Written by: Valerie Perez, Doctoral Intern
Given the melting pot that makes up the United States, one of the qualities that psychologists are striving to obtain is the ability to be culturally competent. It is crucial now more than ever to be able to work with individuals that come from different backgrounds and still be able to provide an effective service.
Discrimination in the past has caused divides amongst many groups based on gender, race and religion. In the most recent past, individuals that identify as part of the LGBT community have also been at risk to endure the backlash, homophobia and othering that is felt with minority groups. It is my hope that these individuals are afforded the same safe space in the mental healthcare world as any other individual seeking help. Some things that these individuals may find helpful in therapy is having their therapist be proactive in LGBT education as well as implementing the correct use of pronouns in a session. For example, for transmen, the use of “he, him or sir,” (or whichever pronoun they identify with) can go a long way to build a strong therapeutic alliance.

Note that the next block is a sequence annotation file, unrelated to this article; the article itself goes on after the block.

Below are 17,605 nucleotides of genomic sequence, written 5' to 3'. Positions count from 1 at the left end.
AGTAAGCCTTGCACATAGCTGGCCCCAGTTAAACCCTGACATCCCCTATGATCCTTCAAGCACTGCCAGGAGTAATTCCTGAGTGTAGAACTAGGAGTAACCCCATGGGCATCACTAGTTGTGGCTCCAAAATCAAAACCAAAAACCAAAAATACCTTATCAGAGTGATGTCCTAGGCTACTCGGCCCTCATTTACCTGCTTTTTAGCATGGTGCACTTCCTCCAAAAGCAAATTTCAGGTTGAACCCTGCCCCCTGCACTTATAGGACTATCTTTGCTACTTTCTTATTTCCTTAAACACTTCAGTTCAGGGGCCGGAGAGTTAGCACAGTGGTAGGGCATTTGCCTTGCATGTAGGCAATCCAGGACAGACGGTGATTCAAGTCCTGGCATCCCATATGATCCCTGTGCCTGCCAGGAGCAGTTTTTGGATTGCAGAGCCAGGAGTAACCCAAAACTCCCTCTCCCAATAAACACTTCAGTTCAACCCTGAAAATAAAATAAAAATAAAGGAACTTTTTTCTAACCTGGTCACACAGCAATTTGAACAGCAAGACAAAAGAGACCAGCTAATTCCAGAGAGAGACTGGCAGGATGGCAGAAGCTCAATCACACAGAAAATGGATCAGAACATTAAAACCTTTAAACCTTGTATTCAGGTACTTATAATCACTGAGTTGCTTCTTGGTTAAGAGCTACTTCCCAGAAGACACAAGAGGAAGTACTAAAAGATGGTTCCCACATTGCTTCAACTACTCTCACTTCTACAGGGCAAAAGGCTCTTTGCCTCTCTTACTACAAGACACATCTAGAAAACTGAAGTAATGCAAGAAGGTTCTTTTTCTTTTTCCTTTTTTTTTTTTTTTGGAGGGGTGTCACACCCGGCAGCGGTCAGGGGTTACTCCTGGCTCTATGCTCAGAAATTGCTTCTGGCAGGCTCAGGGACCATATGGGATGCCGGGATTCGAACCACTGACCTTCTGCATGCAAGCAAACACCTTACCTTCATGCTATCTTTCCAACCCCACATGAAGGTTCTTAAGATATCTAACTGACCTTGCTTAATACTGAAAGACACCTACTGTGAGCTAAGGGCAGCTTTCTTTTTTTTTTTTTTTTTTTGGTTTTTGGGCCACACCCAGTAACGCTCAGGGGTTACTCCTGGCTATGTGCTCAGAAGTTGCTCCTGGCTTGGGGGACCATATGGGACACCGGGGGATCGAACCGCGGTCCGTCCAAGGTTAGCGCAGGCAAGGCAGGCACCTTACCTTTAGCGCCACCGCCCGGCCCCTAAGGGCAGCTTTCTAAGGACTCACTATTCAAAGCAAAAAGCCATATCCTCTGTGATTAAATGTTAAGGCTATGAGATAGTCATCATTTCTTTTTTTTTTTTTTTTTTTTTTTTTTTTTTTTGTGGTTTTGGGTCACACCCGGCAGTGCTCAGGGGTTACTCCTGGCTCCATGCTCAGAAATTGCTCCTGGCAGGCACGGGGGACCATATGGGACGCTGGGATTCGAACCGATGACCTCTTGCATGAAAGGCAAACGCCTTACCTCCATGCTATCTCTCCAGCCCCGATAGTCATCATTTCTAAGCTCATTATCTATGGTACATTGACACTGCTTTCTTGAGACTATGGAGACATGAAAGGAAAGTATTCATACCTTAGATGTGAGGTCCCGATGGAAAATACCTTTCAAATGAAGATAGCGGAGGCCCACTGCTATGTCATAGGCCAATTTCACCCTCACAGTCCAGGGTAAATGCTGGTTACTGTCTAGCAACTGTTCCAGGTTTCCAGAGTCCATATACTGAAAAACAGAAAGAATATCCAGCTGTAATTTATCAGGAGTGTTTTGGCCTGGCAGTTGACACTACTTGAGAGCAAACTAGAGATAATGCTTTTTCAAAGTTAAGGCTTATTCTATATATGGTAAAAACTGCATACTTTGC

Other suggestions are to refrain from asking questions out of curiosity and rid the assumption that the cause of their stress or trouble is somehow related to their sexuality or gender identity. Magnifying their sexuality as the main topic of conversation has the potential to negatively impact the alliance and pathologize a nuance that may or may not be an issue for them. Therapists are a beacon of hope, safety and change and we are doing a disservice to our LGBT clients when we act counterproductively. It is truly amazing how the little things we do in our conversations can make the world of difference in the therapeutic experience. So, what are therapists to do that do not share the same views as their clients? How are they to navigate these situations where their moral values clash with their ethical obligations to their clients? This has been a controversial question that has seemed to make its way up into the legal realm and has changed the language of policies across the states.
In my personal opinion, the answer is simple: treat that client no differently than any other human sitting in the chair in front of you, for it is an inevitable truth that we dive into lives that will always be different than our own. It is in these idiosyncrasies that they find their strengths and embrace the comfort of being unapologetically themselves. Ultimately, we must take care of the unique privilege we are granted as psychologists to be allowed into a person’s deepest vulnerabilities